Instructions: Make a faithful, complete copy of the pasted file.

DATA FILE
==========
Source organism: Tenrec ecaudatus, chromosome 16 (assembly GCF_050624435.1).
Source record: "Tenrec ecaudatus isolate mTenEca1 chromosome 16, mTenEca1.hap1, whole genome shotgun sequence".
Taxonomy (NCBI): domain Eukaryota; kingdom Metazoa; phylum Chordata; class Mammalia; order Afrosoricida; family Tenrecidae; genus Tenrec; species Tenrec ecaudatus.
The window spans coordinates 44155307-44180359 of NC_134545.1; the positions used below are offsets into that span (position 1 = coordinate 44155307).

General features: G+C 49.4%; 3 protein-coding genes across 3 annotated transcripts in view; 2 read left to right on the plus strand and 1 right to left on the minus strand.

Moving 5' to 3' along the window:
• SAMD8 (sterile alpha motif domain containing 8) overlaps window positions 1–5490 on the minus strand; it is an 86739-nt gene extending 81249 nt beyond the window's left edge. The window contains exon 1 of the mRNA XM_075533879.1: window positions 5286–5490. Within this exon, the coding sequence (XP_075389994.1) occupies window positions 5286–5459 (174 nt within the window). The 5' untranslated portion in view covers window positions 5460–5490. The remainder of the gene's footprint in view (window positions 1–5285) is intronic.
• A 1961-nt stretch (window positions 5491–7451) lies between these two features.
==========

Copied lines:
Source organism: Tenrec ecaudatus, chromosome 16 (assembly GCF_050624435.1).
Source record: "Tenrec ecaudatus isolate mTenEca1 chromosome 16, mTenEca1.hap1, whole genome shotgun sequence".
Taxonomy (NCBI): domain Eukaryota; kingdom Metazoa; phylum Chordata; class Mammalia; order Afrosoricida; family Tenrecidae; genus Tenrec; species Tenrec ecaudatus.
The window spans coordinates 44155307-44180359 of NC_134545.1; the positions used below are offsets into that span (position 1 = coordinate 44155307).

General features: G+C 49.4%; 3 protein-coding genes across 3 annotated transcripts in view; 2 read left to right on the plus strand and 1 right to left on the minus strand.

Moving 5' to 3' along the window:
• SAMD8 (sterile alpha motif domain containing 8) overlaps window positions 1–5490 on the minus strand; it is an 86739-nt gene extending 81249 nt beyond the window's left edge. The window contains exon 1 of the mRNA XM_075533879.1: window positions 5286–5490. Within this exon, the coding sequence (XP_075389994.1) occupies window positions 5286–5459 (174 nt within the window). The 5' untranslated portion in view covers window positions 5460–5490. The remainder of the gene's footprint in view (window positions 1–5285) is intronic.
• A 1961-nt stretch (window positions 5491–7451) lies between these two features.